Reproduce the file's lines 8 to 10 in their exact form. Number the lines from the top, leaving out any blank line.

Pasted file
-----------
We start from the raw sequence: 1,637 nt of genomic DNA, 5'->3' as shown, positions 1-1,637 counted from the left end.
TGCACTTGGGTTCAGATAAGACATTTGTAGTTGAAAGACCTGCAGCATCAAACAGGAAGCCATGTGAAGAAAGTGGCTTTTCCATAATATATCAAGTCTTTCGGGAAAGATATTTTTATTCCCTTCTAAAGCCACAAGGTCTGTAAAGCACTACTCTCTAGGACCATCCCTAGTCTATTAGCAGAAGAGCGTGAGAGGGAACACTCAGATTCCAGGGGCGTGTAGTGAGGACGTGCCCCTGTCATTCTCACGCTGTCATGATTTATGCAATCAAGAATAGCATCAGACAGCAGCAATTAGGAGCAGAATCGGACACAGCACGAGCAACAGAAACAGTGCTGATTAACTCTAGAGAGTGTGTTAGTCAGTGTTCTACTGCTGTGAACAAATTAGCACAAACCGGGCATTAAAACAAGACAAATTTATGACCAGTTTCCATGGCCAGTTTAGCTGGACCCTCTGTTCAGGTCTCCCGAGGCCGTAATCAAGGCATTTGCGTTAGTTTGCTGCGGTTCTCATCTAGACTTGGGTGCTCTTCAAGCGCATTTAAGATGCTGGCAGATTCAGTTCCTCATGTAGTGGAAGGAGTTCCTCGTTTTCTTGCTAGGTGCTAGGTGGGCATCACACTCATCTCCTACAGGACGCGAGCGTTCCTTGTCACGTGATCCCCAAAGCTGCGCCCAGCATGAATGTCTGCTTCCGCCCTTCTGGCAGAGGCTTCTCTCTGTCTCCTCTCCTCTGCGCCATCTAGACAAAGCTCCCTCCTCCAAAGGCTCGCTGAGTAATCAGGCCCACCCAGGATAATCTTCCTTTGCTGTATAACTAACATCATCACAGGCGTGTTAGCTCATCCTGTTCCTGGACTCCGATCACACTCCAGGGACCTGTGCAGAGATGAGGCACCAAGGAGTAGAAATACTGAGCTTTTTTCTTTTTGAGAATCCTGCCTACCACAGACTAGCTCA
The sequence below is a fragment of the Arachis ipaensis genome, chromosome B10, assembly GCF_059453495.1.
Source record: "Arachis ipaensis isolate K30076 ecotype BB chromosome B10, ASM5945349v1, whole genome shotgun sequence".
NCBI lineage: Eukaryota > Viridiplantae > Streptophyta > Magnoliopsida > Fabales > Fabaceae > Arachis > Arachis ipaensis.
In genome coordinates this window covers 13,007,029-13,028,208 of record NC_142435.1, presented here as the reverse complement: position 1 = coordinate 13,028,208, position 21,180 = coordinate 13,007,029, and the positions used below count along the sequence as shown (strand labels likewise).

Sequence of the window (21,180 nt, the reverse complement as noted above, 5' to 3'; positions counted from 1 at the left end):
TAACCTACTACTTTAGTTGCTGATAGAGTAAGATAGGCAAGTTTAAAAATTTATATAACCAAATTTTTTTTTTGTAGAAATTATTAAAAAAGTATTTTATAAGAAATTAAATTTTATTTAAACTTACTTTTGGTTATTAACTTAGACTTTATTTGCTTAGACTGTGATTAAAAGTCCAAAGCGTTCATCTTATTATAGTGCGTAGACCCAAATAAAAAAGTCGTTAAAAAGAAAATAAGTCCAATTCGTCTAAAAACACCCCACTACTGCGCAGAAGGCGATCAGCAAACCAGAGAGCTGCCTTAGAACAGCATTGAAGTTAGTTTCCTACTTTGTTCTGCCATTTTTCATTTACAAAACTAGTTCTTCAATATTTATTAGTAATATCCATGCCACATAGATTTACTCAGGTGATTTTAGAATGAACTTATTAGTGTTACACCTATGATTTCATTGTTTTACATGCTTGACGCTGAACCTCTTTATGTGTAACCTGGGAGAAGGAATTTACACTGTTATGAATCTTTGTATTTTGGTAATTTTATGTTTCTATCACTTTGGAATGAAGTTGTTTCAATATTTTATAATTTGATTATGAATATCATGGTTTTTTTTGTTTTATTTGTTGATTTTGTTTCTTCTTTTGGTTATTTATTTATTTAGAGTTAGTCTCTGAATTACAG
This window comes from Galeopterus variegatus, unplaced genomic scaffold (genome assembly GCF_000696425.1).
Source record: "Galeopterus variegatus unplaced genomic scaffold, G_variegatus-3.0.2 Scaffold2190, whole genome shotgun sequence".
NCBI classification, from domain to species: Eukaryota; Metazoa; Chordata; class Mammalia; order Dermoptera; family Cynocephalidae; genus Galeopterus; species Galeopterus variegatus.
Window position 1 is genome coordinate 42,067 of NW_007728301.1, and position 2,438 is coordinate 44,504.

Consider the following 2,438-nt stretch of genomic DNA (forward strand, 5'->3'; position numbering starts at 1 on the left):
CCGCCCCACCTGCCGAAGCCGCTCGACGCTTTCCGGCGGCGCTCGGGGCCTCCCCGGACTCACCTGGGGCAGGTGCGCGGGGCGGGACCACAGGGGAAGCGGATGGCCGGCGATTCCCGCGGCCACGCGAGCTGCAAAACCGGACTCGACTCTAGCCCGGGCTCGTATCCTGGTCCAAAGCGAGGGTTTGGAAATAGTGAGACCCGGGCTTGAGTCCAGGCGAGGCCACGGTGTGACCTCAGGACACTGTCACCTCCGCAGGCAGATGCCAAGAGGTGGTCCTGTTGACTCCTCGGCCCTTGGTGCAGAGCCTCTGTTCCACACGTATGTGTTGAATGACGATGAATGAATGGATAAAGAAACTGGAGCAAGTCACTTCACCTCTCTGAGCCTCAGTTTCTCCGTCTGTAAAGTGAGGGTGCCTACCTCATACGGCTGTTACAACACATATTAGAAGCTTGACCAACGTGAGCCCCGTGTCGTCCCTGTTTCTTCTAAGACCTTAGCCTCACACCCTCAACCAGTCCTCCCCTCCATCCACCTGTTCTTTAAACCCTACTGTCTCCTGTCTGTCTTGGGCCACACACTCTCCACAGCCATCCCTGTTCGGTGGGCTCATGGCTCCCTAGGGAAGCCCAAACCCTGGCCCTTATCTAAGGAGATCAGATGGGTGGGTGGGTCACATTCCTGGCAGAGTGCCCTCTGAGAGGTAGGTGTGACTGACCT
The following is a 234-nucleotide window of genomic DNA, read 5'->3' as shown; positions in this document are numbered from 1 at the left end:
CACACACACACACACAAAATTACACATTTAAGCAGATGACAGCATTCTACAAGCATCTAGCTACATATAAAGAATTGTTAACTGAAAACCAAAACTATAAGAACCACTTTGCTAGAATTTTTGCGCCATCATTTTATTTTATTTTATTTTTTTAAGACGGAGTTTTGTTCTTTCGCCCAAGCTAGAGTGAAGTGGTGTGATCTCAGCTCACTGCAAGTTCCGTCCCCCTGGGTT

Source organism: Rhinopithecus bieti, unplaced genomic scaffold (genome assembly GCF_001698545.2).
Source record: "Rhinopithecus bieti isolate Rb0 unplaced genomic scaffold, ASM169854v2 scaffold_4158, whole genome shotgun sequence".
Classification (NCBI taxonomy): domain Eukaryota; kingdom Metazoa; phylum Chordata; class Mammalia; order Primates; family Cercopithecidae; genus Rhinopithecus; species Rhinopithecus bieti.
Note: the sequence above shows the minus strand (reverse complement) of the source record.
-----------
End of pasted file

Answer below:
TAACCTACTACTTTAGTTGCTGATAGAGTAAGATAGGCAAGTTTAAAAATTTATATAACCAAATTTTTTTTTTGTAGAAATTATTAAAAAAGTATTTTATAAGAAATTAAATTTTATTTAAACTTACTTTTGGTTATTAACTTAGACTTTATTTGCTTAGACTGTGATTAAAAGTCCAAAGCGTTCATCTTATTATAGTGCGTAGACCCAAATAAAAAAGTCGTTAAAAAGAAAATAAGTCCAATTCGTCTAAAAACACCCCACTACTGCGCAGAAGGCGATCAGCAAACCAGAGAGCTGCCTTAGAACAGCATTGAAGTTAGTTTCCTACTTTGTTCTGCCATTTTTCATTTACAAAACTAGTTCTTCAATATTTATTAGTAATATCCATGCCACATAGATTTACTCAGGTGATTTTAGAATGAACTTATTAGTGTTACACCTATGATTTCATTGTTTTACATGCTTGACGCTGAACCTCTTTATGTGTAACCTGGGAGAAGGAATTTACACTGTTATGAATCTTTGTATTTTGGTAATTTTATGTTTCTATCACTTTGGAATGAAGTTGTTTCAATATTTTATAATTTGATTATGAATATCATGGTTTTTTTTGTTTTATTTGTTGATTTTGTTTCTTCTTTTGGTTATTTATTTATTTAGAGTTAGTCTCTGAATTACAG
This window comes from Galeopterus variegatus, unplaced genomic scaffold (genome assembly GCF_000696425.1).
Source record: "Galeopterus variegatus unplaced genomic scaffold, G_variegatus-3.0.2 Scaffold2190, whole genome shotgun sequence".